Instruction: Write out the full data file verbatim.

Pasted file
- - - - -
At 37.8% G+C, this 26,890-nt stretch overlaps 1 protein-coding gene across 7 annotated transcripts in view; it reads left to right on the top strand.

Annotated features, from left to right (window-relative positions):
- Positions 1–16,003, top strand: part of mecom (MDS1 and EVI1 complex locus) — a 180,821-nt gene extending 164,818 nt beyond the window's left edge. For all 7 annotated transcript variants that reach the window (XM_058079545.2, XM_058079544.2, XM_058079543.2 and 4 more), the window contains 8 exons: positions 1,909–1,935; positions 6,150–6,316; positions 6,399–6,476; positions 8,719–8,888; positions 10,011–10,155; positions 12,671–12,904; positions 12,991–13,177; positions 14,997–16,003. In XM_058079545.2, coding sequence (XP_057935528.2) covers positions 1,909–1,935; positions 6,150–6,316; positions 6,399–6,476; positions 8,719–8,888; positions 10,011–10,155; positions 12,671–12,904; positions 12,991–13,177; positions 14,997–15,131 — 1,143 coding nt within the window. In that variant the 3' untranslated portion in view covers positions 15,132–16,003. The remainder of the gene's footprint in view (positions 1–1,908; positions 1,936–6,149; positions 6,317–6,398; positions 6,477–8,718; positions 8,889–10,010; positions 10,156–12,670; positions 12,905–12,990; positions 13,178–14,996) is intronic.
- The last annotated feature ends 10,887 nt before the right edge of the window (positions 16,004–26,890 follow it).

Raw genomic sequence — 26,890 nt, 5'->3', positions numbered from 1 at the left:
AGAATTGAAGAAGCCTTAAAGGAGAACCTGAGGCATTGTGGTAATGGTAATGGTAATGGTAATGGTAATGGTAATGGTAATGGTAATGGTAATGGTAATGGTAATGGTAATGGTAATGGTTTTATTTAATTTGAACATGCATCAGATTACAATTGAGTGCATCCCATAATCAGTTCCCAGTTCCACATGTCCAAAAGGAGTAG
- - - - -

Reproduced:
At 37.8% G+C, this 26,890-nt stretch overlaps 1 protein-coding gene across 7 annotated transcripts in view; it reads left to right on the top strand.

Annotated features, from left to right (window-relative positions):
- Positions 1–16,003, top strand: part of mecom (MDS1 and EVI1 complex locus) — a 180,821-nt gene extending 164,818 nt beyond the window's left edge. For all 7 annotated transcript variants that reach the window (XM_058079545.2, XM_058079544.2, XM_058079543.2 and 4 more), the window contains 8 exons: positions 1,909–1,935; positions 6,150–6,316; positions 6,399–6,476; positions 8,719–8,888; positions 10,011–10,155; positions 12,671–12,904; positions 12,991–13,177; positions 14,997–16,003. In XM_058079545.2, coding sequence (XP_057935528.2) covers positions 1,909–1,935; positions 6,150–6,316; positions 6,399–6,476; positions 8,719–8,888; positions 10,011–10,155; positions 12,671–12,904; positions 12,991–13,177; positions 14,997–15,131 — 1,143 coding nt within the window. In that variant the 3' untranslated portion in view covers positions 15,132–16,003. The remainder of the gene's footprint in view (positions 1–1,908; positions 1,936–6,149; positions 6,317–6,398; positions 6,477–8,718; positions 8,889–10,010; positions 10,156–12,670; positions 12,905–12,990; positions 13,178–14,996) is intronic.
- The last annotated feature ends 10,887 nt before the right edge of the window (positions 16,004–26,890 follow it).

Raw genomic sequence — 26,890 nt, 5'->3', positions numbered from 1 at the left:
AGAATTGAAGAAGCCTTAAAGGAGAACCTGAGGCATTGTGGTAATGGTAATGGTAATGGTAATGGTAATGGTAATGGTAATGGTAATGGTAATGGTAATGGTAATGGTAATGGTAATGGTTTTATTTAATTTGAACATGCATCAGATTACAATTGAGTGCATCCCATAATCAGTTCCCAGTTCCACATGTCCAAAAGGAGTAG